MOE review of practice to withhold exam results slip due to unpaid fees to be completed by November

The Ministry of Education (MOE) is reviewing its practice to withhold results slips from students who have unpaid school fees, said Education Minister Ong Ye Kung in a written reply to parliamentary questions on Monday (6 January).

The review will be completed by November before the Primary School Leaving Examination (PSLE) results are released this year.

Responding to a number of questions on the issue from MP Dr Teo Ho Pin (Bukit Panjang) and MP Mr Lim Biow Chuan (Mountbatten), Mr Ong acknowledged that the ministry’s current practice “may not be fully effective in urging all parents to pay miscellaneous fees”, though he also said that the MOE will continue to “underscore the responsibilities of families to pay small miscellaneous fees”.

Mr Ong noted that families only pay S$6.50 a month out of pocket for miscellaneous fees for primary school, while another S$6.50 is payable by Edusave, adding that a small payment is “still required” to demonstrate that parents and families have a part to play.

“In fact, most families take this payment very seriously, and it inculcates in children the value of commitment and playing our part, however small,” said Mr Ong.

He went on to explain that the withholding of the PSLE results slip is a last resort in cases where parents accumulate arrears. This measure is taken after they’ve been guided to apply for financial assistance.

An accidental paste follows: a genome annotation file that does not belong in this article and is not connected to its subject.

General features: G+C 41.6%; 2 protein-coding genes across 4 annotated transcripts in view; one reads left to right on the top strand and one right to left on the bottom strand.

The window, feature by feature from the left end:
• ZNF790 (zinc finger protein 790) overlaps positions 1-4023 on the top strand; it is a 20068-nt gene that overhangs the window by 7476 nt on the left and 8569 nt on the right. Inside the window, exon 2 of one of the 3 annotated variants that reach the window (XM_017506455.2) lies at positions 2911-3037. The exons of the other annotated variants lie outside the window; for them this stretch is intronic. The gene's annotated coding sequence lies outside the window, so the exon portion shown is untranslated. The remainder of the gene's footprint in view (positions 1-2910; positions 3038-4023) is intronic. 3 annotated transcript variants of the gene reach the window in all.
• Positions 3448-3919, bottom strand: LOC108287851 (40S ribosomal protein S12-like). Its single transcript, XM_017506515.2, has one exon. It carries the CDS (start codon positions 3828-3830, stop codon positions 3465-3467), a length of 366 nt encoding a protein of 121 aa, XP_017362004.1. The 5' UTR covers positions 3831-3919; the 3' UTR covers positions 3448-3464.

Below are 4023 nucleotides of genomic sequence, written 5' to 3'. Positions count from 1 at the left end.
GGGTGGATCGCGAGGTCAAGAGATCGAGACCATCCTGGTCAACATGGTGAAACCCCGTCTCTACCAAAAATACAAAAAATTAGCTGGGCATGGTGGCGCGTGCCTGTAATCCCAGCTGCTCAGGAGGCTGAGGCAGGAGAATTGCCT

He also echoed what he had said before about how schools are sensitive when distributing results slips and ensure that every student receives it the same way.

However, he conceded that a student who receives a copy of their results instead of the original may cause them to feel awkward or embarrassed, through no fault of their own.

“We do not want the children to bear responsibility for the arrears accumulated by their parents,” he said.

The minister’s remarks follow a Facebook post on the issue that went viral and a subsequent petition to the ministry to review this particular practice.

The post, by activist Gilbert Goh, detailed a story of a student who was refused an original copy of her PSLE results last November due to S$156 in unpaid school fees which the family were unable to pay. In the end, a kind donor paid off the arrears, allowing the student to get her original results.

When questions were raised about the incident, MOE at the time said it was a “longstanding practice”.

On Monday, Mr Ong said in his written answer that the school had earlier reached out to the parents of the student in question to give them an application and brochure for MOE’s Financial Assistance Scheme (FAS). However, Mr Ong said the parents didn’t apply then.

However, they have done so now.

At this point, Mr Ong debunks arguments that it is difficult for families to apply for financial assistance in schools, adding that teachers and staff are on hand to help people with the forms if necessary.

He also said that the FAS by MOE will be granted automatically without the need for further documents if parents simply produce a letter of approval from ComCare.

In his reply, Mr Ong also noted that about 2 per cent of primary 6 cohort each year accumulates arrears and do not apply for financial assistance from his ministry. That’s about 645 pupils last year.

Mr Ong also stressed that the onus on reaching out to families who need assistance cannot be placed solely on schools and teacher.

“When we know of such cases, surface them to the school or our community partners, and help will be extended to them,” he urged.

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